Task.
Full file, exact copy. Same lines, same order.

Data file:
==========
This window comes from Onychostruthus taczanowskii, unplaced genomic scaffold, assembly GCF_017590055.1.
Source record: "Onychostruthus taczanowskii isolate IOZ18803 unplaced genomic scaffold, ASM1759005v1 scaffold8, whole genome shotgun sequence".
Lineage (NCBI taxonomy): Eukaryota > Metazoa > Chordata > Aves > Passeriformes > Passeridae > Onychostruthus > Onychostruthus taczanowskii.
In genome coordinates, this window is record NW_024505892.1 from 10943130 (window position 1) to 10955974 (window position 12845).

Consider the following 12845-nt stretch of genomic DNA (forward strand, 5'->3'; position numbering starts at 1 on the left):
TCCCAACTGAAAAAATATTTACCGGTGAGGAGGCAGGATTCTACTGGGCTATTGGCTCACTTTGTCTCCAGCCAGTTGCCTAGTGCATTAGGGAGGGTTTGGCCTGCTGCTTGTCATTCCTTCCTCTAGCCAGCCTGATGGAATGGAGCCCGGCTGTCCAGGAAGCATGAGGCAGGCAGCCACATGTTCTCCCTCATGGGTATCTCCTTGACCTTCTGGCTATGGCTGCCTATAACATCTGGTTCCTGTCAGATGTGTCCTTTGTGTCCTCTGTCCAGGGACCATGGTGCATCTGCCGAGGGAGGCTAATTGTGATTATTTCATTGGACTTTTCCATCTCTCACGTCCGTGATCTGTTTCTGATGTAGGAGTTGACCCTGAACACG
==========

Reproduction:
This window comes from Onychostruthus taczanowskii, unplaced genomic scaffold, assembly GCF_017590055.1.
Source record: "Onychostruthus taczanowskii isolate IOZ18803 unplaced genomic scaffold, ASM1759005v1 scaffold8, whole genome shotgun sequence".
Lineage (NCBI taxonomy): Eukaryota > Metazoa > Chordata > Aves > Passeriformes > Passeridae > Onychostruthus > Onychostruthus taczanowskii.
In genome coordinates, this window is record NW_024505892.1 from 10943130 (window position 1) to 10955974 (window position 12845).

Consider the following 12845-nt stretch of genomic DNA (forward strand, 5'->3'; position numbering starts at 1 on the left):
TCCCAACTGAAAAAATATTTACCGGTGAGGAGGCAGGATTCTACTGGGCTATTGGCTCACTTTGTCTCCAGCCAGTTGCCTAGTGCATTAGGGAGGGTTTGGCCTGCTGCTTGTCATTCCTTCCTCTAGCCAGCCTGATGGAATGGAGCCCGGCTGTCCAGGAAGCATGAGGCAGGCAGCCACATGTTCTCCCTCATGGGTATCTCCTTGACCTTCTGGCTATGGCTGCCTATAACATCTGGTTCCTGTCAGATGTGTCCTTTGTGTCCTCTGTCCAGGGACCATGGTGCATCTGCCGAGGGAGGCTAATTGTGATTATTTCATTGGACTTTTCCATCTCTCACGTCCGTGATCTGTTTCTGATGTAGGAGTTGACCCTGAACACG